Shabbos – Parshas Ki Tz’zeh

Woke up late and did not feel well. Decided that I needed the round trip 11 mile walk to Anshe Sholom. Left a little late, 8:30 AM. Walking on Broadway, near the Shul, I saw a family with 5 kids walking to Shul. I knew that they could not be from the neighborhood, as it is rare for a large family to belong to Anshe Sholem and the boy was wearing his Tzizis out. By the time a family has a few kids, they move north to West Rogers Park or Skokie.

Of course I spoke to them and they were visiting Chicago from Teaneck, New Jersey, ground zero for Modern Orthodox Jews. It seems that everyone at Boca Raton Synagogue has a relative in Teaneck. The family belongs to Rabbi Sholem Baum’s Shul, Kether Torah (refer to my July post) and live a block from my cousins in Teaneck.  They said, my cousins are the ones  that have a son (Rabbi in Omaha, Neberska, featured on my Blog) who sold  his Chometz to Warren Buffett.

They said they saw Rabbi Perry Tirschwell a few weeks ago. Rabbi Tirschwell is moving to Teaneck. I know Rabbi Perry Tirschwell from Boca Raton and wish him well in his new position as National Director, National Council of Young Israel.

Walked into Anshe Sholem at 10:20 AM and the services were at the fifth Aliyah. Rabbi David Wolkenfeld introduces each Aliyah with a 2 minute Torah thought.

Rabbi Wolkenfeld spoke on these Verses:

אֶלבֵּיתוֹ, לַעֲבֹט עֲבֹטוֹ.

10 When thou dost lend thy neighbour any manner of loan, thou shalt not go into his house to fetch his pledge.

יא  בַּחוּץ, תַּעֲמֹד; וְהָאִישׁ, אֲשֶׁר אַתָּה נֹשֶׁה בוֹ, יוֹצִיא אֵלֶיךָ אֶתהַעֲבוֹט, הַחוּצָה.

11 Thou shalt stand without, and the man to whom thou dost lend shall bring forth the pledge without unto thee.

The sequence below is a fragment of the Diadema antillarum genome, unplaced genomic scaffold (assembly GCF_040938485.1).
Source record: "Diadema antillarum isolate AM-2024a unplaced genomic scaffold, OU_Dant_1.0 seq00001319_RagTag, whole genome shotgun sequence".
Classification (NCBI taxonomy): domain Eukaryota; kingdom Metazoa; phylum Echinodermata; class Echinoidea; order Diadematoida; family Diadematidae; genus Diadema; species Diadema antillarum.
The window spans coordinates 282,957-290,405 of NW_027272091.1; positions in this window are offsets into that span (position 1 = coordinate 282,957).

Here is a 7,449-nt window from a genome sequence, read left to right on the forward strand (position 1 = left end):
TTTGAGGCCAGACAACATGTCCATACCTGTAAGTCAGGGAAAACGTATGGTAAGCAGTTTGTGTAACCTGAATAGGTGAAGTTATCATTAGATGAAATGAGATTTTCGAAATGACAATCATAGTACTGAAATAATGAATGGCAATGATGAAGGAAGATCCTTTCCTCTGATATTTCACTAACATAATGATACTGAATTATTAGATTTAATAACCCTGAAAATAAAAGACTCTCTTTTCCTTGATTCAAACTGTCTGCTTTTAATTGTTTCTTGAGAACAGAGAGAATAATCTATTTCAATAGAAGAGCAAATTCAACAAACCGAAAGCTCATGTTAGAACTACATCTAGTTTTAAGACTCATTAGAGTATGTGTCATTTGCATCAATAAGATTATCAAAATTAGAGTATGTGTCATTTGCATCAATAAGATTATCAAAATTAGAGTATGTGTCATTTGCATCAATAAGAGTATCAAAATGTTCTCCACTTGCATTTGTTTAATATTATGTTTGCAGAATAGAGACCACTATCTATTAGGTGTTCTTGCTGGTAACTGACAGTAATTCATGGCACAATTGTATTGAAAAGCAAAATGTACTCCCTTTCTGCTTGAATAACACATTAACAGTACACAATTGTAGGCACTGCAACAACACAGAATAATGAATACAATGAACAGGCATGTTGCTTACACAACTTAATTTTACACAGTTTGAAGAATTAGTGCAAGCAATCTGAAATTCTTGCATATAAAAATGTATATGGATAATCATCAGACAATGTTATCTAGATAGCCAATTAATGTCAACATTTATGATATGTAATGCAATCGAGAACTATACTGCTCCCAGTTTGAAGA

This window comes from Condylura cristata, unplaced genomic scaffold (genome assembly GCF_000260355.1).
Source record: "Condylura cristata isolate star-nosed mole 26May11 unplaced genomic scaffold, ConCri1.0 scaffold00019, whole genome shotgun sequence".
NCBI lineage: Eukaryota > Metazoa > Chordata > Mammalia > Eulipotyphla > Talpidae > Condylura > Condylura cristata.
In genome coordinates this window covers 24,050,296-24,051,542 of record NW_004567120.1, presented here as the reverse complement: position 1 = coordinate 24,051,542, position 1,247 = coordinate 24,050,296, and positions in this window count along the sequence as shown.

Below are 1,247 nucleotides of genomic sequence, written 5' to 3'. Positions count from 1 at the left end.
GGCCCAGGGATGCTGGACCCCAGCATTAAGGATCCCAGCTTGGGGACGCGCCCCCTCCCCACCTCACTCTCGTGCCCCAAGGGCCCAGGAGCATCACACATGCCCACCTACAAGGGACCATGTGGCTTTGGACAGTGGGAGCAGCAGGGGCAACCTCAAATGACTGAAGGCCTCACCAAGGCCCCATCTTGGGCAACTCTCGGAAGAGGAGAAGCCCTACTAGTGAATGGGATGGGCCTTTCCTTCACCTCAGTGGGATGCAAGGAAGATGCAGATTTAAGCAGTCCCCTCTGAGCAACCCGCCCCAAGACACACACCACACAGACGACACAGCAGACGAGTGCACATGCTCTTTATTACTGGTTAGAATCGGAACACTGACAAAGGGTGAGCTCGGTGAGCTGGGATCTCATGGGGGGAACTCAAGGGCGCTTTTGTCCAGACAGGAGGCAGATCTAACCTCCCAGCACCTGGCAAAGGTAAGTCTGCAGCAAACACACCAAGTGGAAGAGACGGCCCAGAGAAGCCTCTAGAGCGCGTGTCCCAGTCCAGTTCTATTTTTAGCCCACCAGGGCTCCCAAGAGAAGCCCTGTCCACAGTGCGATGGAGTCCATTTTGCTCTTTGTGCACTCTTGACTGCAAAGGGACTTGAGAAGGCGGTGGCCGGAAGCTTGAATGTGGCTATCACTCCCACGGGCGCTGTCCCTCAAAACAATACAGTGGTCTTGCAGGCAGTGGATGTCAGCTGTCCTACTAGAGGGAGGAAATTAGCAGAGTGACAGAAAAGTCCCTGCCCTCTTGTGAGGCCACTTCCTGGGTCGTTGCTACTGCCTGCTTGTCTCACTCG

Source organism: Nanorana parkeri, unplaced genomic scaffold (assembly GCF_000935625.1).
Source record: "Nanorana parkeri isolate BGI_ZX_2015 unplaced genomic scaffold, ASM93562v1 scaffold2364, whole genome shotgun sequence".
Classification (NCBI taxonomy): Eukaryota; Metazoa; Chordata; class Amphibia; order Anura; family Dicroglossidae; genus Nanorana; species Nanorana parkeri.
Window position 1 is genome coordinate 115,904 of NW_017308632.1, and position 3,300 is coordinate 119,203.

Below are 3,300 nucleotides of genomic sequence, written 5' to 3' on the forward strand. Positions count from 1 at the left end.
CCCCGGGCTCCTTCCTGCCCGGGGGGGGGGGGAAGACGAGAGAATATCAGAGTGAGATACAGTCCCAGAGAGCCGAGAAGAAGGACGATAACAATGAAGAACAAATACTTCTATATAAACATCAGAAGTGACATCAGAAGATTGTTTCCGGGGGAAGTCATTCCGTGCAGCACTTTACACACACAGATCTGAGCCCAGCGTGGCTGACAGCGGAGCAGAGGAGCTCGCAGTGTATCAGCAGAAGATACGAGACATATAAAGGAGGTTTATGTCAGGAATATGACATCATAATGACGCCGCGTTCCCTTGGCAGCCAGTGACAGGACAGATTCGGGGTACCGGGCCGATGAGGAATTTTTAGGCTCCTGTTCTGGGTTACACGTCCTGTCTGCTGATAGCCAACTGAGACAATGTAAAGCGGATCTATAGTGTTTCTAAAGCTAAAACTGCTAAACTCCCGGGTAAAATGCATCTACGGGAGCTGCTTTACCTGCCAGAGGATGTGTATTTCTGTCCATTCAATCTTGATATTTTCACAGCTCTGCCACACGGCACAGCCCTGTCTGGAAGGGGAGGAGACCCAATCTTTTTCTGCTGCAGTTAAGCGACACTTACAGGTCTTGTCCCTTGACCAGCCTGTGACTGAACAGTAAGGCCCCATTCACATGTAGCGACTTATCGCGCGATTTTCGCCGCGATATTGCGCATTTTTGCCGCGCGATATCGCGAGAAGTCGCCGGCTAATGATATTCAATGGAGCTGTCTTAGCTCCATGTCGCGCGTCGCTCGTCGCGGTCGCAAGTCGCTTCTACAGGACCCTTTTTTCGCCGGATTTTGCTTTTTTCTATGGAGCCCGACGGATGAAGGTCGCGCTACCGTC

יב  וְאִםאִישׁ עָנִי, הוּאלֹא תִשְׁכַּב, בַּעֲבֹטוֹ.

12 And if he be a poor man, thou shalt not sleep with his pledge;

יג  הָשֵׁב תָּשִׁיב לוֹ אֶתהַעֲבוֹט כְּבוֹא הַשֶּׁמֶשׁ, וְשָׁכַב בְּשַׂלְמָתוֹ וּבֵרְכֶךָּ; וּלְךָ תִּהְיֶה צְדָקָה, לִפְנֵי יְהוָה אֱלֹהֶיךָ.  {ס}

13 thou shalt surely restore to him the pledge when the sun goeth down, that he may sleep in his garment, and bless thee; and it shall be righteousness unto thee before the LORD thy God. {S}

Rabbi Wolkenfeld* said that the Torah is telling us that we have to treat people in poverty with respect. We cannot use laws to criminalize poverty. We cannot use the law to hurt and destroy poor people. Rabbi Wolkenfeld gave an example of a poor person with a car that has a broken tail light. He cannot fix it because he has no money. A cop gives him a ticket for not having a tail light. The poor person misses the court date because he cannot take time off from work or does not have money to pay the ticket. There is now a warrant for his arrest. The law has criminalized poverty. This is a terrible injustice. The Torah is telling us that we cannot have laws that criminalize poverty.


Years ago my brother missed a court date for a ticket and later that day the police showed up at my brother’s job to arrest him. My brother was dealing with life’s issues and forgot the court date. Luckily my brother was able to take care of the ticket. Imagine if he hadn’t. He may have ended up in jail and possibly his life ruined. Recently, my friend told me his tragic story. Years ago he received a ticket for a nonsensical issue, was not able to go to court, and this led to series of events that led to years of problems, all because the law criminalized innocent behavior.

I walked over the Rabbi Wolkenfeld and told him that my 11 mile round trip walk, just to spend 5 minutes in Shul and hear the above Torah though was all worth it. I felt that I could leave the Shul after just five minutes, even though I did not daven, because I heard a beautiful, profound Torah lesson. I stayed and Rabbi Wolkenfeld ‘s speech was magnificent. It was about Jewish identity and with that we become caring people, not only to our family but to all Jews, and to the world.

Left Anshe Sholem at 11:12 AM and made it home at 12:50 PM.

* Rabbi David Wolkenfeld added the following important comments:

Thank you for joining us at ASBI this Shabbat and for this kind and thoughtful reaction to what I said. I hope you’ll make the trek to Lakeview frequently!

One quick-point to emphasize. I believe that the Torah isn’t just telling us to “respect” the poor, but is calling on us to accept some amount of increased risk in our dealings with the poor (letting them have their collateral at night) because applying the law in an objective way, would have a disproportionate impact on the poor [c.f. Anatole France: In its majestic equality, the law forbids rich and poor alike to sleep under bridges] and could lead to criminalizing poverty as I described. For more on “criminalizing poverty” see, the last section of this powerful essay by Barbara Ehrenreich:

kol tuv,